Media don't like media
Week before last — back when British temperatures were less Saharan — I was sent several releases about various destinations’ strong performance in Time magazine’s World’s Greatest Places for 2022 (as an aside, isn’t it a bit late to release such a list?). There also arrived news of high placings amid a chart of Earth’s best cities to visit right now by the similarly-named Time Out.
I’ve touched on this before, but I’d be very surprised if any of these stories were picked up by travel desks of the mainstream media here (though please do write and tell me if I’m wrong!). Firstly, all media, even when not direct competitors, are rivals and thus wholly loathe to promote one another. Second, in running a short news-story about, say, Time’s poll, a publication would effectively be suggesting that their own judgement was less sound, less authoritative.
This reminds me of a red-faced incident in my greener journalism days when I pitched directly to an editor at an event, over some salmon vol au vents. “Sounds nice, but what’s the hook?” he enquired of my suggested destination. “Lonely Planet named it their number-one place to visit this year,” I countered. Whether due to the questionable canapes or my answer, he suddenly looked disgusted. “So we should admit to our readers that Lonely Planet knows more than us?”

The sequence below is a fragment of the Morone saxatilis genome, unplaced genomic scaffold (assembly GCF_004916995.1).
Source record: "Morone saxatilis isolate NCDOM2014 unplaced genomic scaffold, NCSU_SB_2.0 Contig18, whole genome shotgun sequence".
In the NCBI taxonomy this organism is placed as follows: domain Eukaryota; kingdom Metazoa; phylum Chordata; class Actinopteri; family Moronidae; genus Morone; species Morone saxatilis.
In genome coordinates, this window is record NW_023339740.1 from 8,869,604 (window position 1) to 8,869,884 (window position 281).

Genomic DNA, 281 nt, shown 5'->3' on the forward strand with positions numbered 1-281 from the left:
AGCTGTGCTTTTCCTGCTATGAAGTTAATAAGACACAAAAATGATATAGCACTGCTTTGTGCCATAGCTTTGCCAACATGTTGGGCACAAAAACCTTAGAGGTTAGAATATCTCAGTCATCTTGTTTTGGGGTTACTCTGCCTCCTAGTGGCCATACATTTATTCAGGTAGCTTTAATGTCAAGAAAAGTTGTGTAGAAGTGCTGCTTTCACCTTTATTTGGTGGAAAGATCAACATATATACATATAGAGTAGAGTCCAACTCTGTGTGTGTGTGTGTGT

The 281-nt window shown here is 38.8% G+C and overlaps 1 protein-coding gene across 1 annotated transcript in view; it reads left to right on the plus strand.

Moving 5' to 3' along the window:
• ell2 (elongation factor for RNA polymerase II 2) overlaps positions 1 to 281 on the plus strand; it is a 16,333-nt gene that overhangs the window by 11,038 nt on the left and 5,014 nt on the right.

I guess it goes back a little to what the point of a press release actually is, per my recent column. Perhaps the client simply wants to shout about their acclaim, and you must let them. Perhaps you think that, even if no coverage is forthcoming, it will subconsciously cement your destination’s credentials and status. Both approaches have merit.
Personally, though, I’d save stories like this for one-on-one media meetings, for use as back-up, rather like a CV. Or just enjoy the coverage in its own right, rather than recycle it in the hope for more. As a marketing tool, finishing high in Time or Time Out’s listings must be a huge boon; as a PR asset, I sadly reckon it’s less effective.
What Richard thinks…